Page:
Topical political comedy can’t be the easiest of paths to be persuing in the current climate. With elections sprung from thin air, and the results seemingly just as unpredictable, it’s inevitably rendering jokes and even whole routines completely redundant. Mark Thomas, the man behind the long running “brilliantly ridiculous alternative to watchdog” Mark Thomas Comedy Product, and long-time stand-up comedian is no stranger to this unpredictability.

“Stand up, which is where I started, has always reacted to events in a very topical way.” Mark observes as we talk shortly after the general election result. “I was a founder member of cutting edge comedy show at the Comedy Store back in 1990 which was completely about topical comedy and political change. So reacting to unforeseen ain’t new to many of us.”

When asked how he deals with such unpredictability he has an obvious answer. “I wrote a show about it”. That show, Mark Thomas: A Show that Gambles on the Future, sets out to discover what the future has in store for us all by collecting and examining both his own predictions and those of his audiences, before gambling on their outcome. It feels completely perfect for this particular time. I ask if anything has surprised him with it’s accuracy? It turns out it has. “In every show leading up to the election, at least one person predicted a hung parliament”.

Mark is a self proclaimed ‘libertarian anarchist” and it’s clear that the last few years have not panned out as those of us with left leaning politics had perhaps hoped. Keeping a positive outlook is particularly challenging right now.  “There is a profound mixture of rage, sorrow and optimism at large” Says Mark “but when you mention positive spin I think May’s depletion politically is positive, forcing Hammond to stop the NHS England charging women from NI for terminations in England is positive, no grammar schools is positive, no dementia tax is positive, potentially lifting the public sector wage cap is positive. Corbyn building a movement in the face of unrelenting smears is positive. A Labour manifesto which was hugely popular is positive. A feeling of hope, a visceral feeling of hope stalks us and it is mixed with rage and sorrow. We live with all of these feelings.”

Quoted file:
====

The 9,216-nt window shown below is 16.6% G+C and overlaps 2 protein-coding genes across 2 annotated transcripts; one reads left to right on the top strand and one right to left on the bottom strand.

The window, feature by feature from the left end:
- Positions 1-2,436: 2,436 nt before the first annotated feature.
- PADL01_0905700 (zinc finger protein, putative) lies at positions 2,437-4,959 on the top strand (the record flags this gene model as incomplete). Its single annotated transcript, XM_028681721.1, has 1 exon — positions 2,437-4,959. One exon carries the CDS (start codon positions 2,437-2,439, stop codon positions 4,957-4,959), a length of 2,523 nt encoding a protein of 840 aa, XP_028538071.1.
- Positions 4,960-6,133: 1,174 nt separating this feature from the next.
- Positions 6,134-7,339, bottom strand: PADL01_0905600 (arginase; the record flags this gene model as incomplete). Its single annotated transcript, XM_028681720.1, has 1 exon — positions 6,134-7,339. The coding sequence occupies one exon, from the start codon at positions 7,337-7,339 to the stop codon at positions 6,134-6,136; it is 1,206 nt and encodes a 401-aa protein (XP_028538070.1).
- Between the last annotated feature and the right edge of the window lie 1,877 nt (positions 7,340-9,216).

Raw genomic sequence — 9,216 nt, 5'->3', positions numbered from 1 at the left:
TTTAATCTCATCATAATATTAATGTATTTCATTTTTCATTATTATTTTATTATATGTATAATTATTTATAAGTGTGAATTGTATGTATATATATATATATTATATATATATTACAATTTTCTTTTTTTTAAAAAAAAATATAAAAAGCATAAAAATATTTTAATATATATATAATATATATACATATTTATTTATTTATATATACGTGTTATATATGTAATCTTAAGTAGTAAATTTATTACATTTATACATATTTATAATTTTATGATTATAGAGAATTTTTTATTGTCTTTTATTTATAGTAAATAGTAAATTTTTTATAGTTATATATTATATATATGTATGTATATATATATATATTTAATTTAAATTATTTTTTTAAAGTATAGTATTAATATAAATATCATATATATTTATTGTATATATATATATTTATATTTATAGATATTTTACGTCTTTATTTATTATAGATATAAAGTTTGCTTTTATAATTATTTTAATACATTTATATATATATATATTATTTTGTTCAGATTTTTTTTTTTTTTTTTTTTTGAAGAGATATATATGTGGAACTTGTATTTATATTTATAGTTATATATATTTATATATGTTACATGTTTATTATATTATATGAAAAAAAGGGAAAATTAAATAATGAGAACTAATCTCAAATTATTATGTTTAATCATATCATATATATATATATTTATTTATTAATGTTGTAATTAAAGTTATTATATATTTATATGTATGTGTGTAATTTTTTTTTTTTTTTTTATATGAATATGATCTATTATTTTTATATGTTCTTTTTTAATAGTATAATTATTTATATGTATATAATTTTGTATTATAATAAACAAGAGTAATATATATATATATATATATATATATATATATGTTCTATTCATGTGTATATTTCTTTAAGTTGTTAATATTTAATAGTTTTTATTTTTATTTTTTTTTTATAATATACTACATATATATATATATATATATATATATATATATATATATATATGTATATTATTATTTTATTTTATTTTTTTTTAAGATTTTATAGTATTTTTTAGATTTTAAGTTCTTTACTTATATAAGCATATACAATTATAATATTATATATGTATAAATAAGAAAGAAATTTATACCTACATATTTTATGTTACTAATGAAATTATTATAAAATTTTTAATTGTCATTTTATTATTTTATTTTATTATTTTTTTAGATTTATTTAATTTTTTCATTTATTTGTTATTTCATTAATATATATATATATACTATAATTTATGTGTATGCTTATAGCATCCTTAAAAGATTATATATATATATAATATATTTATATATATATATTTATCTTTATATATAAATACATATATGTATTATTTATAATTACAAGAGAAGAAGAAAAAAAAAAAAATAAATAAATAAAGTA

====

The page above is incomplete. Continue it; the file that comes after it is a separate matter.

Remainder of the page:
Between The Comedy Product, Numerous Dispatches documentaries, his books and numerous other TV and radio appearances mark has spent twenty years taking on the establishment. His achievements in this regard are quantifiable, but I ask if there’s anything he regrets doing, or anyone he regrets taking on? “Yes, I regret I didn’t manage to win the fights I should have won but lost with Channel 4. I regret that I acquiesced to doing too many series (of The Mark Thomas Comedy Product) when we needed time to recoup and research. I regret some editorial decisions that were made, but by and large I can live with the vast majority of what the team and I did on the show. We changed UK law, we changed multinationals corporate practices, we got admissions of wrong doing, torture and corruption on a comedy show. That is not too fucking shabby.”

It really isn’t.

Get Tickets for Mark Thomas: A Show that Gambles on the Future at The Y on Friday 6th October here.

Founder and Editor-in-Chief of Great Central, John has been actively involved in Leicester's creative community for over a decade - promoting shows and releasing records under the name Robot Needs Home. He is a director of Handmade Festival, and ex member of the band Maybeshewill.

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